Karils, 37 years adventurer from Latvia, wants to demonstrate that is possible to circumnavigate the globe using only human power, bicycling on land or rowing at sea. He started his adventure in May 2016 from Namibia, considered the best place to take off to reach the Atlantic coast due to currents and winds, with the aim of reaching Rio de Janeiro on time for the Olympics games. He eventually made it, late to enjoy games but fair enough to pursuit the adventure bicycling to Lima, in Peru and rowing across the Pacific Ocean to French Polynesia, Tuvalu, Solomon Island, Papua new Guinea, Indonesia, finally landing to Malaysia in June 2020. After a break imposed by COVID-19 restrictions, Kalis resumed the crossing end 2021 reaching Sri Lanka and Maldives. Apart from the usual navigational challenges, he could not have expected that the following part of the journey would see him arrive on the coast of Somalia instead of Tanzania.
“The weather maps used to check the average wind speed, indicated that historically in this region the wind is about 15 -18 knots but unfortunately this year it was around 20 – 25 and even 30 knots. This made a huge difference, because the wind direction from south east and, closer to the continent, from south, was pushing me rapidly towards Somalia” tells Karli over coffee in Mogadishu after being rescued thanks to the joint efforts of the Latvia government, the Italian Embassy in Somalia and Somali authorities.
On 18 June he understood that the East-African current and the wind he faced when approaching the African continent, was strongly pushing him northern Kenya and he would have definitely reached Somalia border, realising that this would have been dangerous, both at land and sea, due to security instability and insurgent activities in the county. On the early morning of 20 June, he activated the Emergency position – indicating radio beacon (EPIRB) signal, alerting surrounding Coast Guard authorities for a Search and Rescue (SAR) operation request.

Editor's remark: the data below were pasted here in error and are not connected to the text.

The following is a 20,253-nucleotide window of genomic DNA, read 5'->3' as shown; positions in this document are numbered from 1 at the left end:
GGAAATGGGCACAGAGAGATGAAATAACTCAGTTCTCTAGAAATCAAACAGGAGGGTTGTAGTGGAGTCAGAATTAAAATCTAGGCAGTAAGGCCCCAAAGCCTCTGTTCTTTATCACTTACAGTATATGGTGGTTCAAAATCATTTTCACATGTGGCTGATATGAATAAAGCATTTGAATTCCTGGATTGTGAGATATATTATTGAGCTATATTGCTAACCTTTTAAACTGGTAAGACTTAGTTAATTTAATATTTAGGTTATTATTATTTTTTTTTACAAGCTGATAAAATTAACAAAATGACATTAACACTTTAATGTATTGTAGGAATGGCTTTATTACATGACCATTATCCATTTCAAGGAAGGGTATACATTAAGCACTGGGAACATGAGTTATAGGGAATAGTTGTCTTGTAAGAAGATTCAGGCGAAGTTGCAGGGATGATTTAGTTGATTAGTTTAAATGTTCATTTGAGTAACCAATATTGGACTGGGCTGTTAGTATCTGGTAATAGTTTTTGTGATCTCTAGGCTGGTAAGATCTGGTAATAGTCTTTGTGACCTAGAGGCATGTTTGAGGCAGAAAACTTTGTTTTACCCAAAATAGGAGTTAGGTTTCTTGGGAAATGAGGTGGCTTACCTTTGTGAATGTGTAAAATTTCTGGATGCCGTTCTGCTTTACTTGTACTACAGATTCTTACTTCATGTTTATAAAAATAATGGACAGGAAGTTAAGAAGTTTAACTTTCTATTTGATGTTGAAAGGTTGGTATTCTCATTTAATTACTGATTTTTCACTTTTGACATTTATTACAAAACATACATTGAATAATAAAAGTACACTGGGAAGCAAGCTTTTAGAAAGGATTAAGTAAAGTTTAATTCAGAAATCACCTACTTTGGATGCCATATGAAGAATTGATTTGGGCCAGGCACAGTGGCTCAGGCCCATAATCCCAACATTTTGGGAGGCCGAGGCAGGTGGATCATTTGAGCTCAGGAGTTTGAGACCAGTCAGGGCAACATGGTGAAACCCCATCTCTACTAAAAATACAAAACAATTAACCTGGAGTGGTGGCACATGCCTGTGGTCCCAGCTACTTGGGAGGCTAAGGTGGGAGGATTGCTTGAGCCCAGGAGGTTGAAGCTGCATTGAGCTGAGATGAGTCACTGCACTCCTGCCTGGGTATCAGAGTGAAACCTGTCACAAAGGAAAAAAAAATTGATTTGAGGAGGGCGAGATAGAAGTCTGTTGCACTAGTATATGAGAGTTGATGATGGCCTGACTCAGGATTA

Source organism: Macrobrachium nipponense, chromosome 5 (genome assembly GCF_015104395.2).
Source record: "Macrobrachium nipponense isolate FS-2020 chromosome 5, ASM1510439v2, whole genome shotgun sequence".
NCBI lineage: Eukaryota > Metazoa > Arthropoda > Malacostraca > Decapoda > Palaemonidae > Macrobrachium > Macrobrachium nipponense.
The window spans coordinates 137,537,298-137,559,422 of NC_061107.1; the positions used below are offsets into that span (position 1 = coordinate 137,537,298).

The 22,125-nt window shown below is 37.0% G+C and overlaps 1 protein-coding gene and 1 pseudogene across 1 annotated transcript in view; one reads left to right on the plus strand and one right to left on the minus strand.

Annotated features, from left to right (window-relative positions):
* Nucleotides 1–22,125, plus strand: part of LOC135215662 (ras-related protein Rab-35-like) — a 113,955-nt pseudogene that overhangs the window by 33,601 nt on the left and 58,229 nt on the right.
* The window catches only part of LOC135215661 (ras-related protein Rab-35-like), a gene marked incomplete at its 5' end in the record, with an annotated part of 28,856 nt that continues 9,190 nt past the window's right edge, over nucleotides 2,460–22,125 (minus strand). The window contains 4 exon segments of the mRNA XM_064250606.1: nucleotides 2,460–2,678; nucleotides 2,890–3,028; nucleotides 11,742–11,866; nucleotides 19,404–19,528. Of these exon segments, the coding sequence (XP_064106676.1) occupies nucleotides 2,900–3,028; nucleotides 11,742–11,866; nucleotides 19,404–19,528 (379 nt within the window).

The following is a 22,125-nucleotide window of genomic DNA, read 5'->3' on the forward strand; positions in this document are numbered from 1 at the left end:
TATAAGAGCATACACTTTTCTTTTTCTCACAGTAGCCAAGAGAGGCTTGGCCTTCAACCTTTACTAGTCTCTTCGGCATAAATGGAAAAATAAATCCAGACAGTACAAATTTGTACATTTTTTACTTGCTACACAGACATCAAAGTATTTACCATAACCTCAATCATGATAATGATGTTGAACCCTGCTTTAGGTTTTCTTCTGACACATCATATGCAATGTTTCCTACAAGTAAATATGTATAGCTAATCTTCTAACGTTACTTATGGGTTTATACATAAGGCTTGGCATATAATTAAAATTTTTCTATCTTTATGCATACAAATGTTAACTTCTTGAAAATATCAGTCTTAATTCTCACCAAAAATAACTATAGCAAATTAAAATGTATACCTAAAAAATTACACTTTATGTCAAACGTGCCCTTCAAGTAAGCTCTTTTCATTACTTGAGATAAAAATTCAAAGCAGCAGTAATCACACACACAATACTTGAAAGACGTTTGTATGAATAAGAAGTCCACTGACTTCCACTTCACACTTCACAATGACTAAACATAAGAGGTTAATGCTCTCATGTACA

“Despite the critical situation, it was a hard decision to take to activate the EPIRB SOS because this would have implied to leave the boat in which I have spent in total three years. Is part of my life and I feel it as my home” continues Karlis touched.
While this moment represents the temporary end of Karlis project of globe circumnavigation, it also marks the beginning of a successful SAR operation held by Somali Coast Guard, which officers have been monitored and trained by the European Union Capacity Building Mission in Somalia (EUCAP Somalia) since 2012. The operation also showed the good coordination efforts of the European family in Somalia, led by the EU delegation, as well as the active contribution of the Italian Embassy which maintained communications both with the Latvia government and local authorities. The Italian Embassy also ensured Karlis’s logistic support and hospitality in Mogadishu until his return home.
From the Somali side, the operation was coordinated by Maritime Rescue and Coordination Centre (MRCC), hosted within the Somali Maritime Administration (SMA), and INTERPOL NCB, that received a request of support form Latvian Embassy in Egypt. Both MRCC and INTERPOL are mentored and supported by EUCAP Somalia with the provision of office space and equipment since the end of 2019.
Despite its limited resources, MRCC personnel was able to carry-out Karlis SAR operation also through the well-established network among the Federal Member States and in particular with the Port Manager in Kismayo, the Jubaaland State Police and other relevant actors in the South Region. After receiving the information on the SAR need from MRCC in Mombasa, the Kismayo Police sent two boats to rescue Karlis during the night of 21 June.
After ecliptic’s days focused on the operation, EUCAP Somalia and its partners drowned lessons learnt which will contribute to shape mission support also with regards to the strategic review for the next mandate. Lessons also identified needs and areas of support for the fully operationalisation of the SMA and the MRCC to ensure a durable capability of conducting Search and Rescue activities, coordinating national effort and defining clear responsibilities aligning to international and domestic legal frameworks.